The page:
How Can I Make the Most of My College Visits?

Applying to colleges is one of the most important steps you’ll take, but experiencing each campus through college visits is just as important. While you can view classes and see what the campus looks like online, you won’t know how you fit in until you visit that campus for yourself. That visit lets you see how the students dress, what they do and even how they act. You’ll also learn more about campus activities and things to see and do on campus. Spending time on campuses helps you decide which school is right for you.

Plan an Extended Stay

If you really want to make the most of your campus visits, plan an extended stay. Many colleges offer potential students the chance stay in a dorm room overnight or for an entire weekend. There is only so much you can do and see when you visit for a few hours. Staying overnight lets you experience dorm life and get a feel for where you might like to live. Most schools partner you with a current student and let you stay in his or her room.

Go Where the Students Go

College visits give you the opportunity to experience life in the same way that current students do. Instead of sticking to the traditional tour that teaches you the history of the campus and where some of the departments are, try following other students around and going where they go. This might lead you to the dining hall, an intramural football game, a drama club meeting or dozens of other places around campus. While the tour gives you some information about the campus, when you go where students go you’ll get a feel for the things you might like to do.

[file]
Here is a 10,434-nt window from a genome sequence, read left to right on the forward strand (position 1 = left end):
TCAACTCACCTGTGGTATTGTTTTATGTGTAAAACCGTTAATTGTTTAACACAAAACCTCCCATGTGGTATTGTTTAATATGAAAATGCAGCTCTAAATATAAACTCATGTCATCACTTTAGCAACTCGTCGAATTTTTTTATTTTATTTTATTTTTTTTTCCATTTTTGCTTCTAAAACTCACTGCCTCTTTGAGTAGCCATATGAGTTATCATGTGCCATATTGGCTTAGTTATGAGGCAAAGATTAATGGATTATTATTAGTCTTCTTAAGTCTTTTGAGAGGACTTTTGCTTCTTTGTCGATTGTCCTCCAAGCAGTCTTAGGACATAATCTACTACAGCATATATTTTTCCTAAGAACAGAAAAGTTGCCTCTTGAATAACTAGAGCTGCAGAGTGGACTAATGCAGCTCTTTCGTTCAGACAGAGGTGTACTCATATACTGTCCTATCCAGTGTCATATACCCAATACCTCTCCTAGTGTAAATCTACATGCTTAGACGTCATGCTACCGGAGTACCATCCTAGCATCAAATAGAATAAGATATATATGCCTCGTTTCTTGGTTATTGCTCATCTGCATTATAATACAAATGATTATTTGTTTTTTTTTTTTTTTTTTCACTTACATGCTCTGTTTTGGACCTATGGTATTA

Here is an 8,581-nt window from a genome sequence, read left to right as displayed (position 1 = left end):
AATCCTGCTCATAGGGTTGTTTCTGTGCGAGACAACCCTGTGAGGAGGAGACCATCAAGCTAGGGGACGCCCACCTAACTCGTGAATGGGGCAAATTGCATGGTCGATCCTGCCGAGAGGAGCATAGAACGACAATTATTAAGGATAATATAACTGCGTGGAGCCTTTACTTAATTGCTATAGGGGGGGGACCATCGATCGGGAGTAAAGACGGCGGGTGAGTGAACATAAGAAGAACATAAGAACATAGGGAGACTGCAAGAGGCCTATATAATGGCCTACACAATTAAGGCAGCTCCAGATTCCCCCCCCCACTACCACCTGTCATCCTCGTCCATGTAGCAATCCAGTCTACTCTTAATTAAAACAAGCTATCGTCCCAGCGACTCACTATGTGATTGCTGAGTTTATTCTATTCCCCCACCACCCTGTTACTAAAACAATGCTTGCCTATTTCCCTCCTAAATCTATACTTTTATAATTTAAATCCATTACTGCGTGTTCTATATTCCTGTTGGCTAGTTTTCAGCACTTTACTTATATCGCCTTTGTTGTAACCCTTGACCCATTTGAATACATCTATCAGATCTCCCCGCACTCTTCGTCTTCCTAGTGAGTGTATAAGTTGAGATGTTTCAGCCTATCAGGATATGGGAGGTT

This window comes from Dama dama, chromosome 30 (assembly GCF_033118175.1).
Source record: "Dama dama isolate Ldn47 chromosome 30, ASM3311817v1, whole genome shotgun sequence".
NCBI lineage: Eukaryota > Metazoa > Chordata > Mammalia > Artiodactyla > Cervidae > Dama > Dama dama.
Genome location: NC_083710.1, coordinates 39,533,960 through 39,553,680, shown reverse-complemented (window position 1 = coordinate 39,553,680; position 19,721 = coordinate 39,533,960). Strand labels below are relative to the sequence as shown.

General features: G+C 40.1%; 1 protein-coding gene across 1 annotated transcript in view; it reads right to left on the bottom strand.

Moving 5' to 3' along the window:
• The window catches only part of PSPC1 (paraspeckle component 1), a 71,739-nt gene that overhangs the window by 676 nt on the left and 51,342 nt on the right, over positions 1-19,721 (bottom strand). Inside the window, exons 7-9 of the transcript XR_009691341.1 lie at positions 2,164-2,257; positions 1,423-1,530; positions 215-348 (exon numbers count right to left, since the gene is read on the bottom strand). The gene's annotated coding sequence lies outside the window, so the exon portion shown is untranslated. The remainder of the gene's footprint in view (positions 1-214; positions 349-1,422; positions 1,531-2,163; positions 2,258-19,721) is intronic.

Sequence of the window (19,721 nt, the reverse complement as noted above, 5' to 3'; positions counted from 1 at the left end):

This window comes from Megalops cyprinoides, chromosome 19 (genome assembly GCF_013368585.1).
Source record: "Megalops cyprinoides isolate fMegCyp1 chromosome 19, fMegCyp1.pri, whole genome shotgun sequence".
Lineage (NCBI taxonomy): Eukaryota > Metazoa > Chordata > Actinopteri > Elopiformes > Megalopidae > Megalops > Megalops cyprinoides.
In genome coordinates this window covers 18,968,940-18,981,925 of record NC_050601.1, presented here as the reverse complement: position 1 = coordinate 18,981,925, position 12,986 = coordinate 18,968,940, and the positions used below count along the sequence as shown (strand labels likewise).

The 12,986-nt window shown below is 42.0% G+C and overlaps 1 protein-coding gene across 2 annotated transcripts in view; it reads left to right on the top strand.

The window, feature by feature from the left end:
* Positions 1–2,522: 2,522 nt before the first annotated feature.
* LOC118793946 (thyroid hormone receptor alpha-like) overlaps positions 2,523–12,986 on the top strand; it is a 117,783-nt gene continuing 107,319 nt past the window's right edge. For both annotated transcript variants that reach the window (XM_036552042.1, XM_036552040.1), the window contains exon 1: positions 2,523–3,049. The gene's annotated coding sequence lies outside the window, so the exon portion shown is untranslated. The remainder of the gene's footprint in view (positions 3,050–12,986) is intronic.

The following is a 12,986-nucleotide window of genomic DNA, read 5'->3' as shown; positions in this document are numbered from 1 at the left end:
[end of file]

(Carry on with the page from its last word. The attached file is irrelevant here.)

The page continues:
Visit Your Department

A large number of students enter college without knowing what they want to study. If you already know your major, make sure that you visit the department associated with your major. If you aren’t quite sure what you want to study, take the time to visit multiple departments. You can meet with professors, talk with students and even sit in on a few classes, too. Once you see how each department operates, the way students act in classes and the materials they cover, you’ll determine if you want to study there.

Talk with Other Students

Ryan Lytle, of U.S. News and World Report, recommends that you take time to talk with other students while you are on campus. You never know when you might make a friend who will help you adjust when you move to campus later. Talking with students also gives you an idea how others feel about the campus, classes, student organizations and activities. While you can get some information from the guide on your official tour, strike out on your own and chat with students you see on the quad, in the library or in the dining hall.

The more people you talk to, the more you’ll learn about each campus you visit. Using only the information available online may result in selecting a campus that doesn’t meet your needs. Use college visits as a way to gain a better understanding of each campus and how you might fit in there.

For more information on preparing for college life, please see: How Many Colleges Should I Apply To?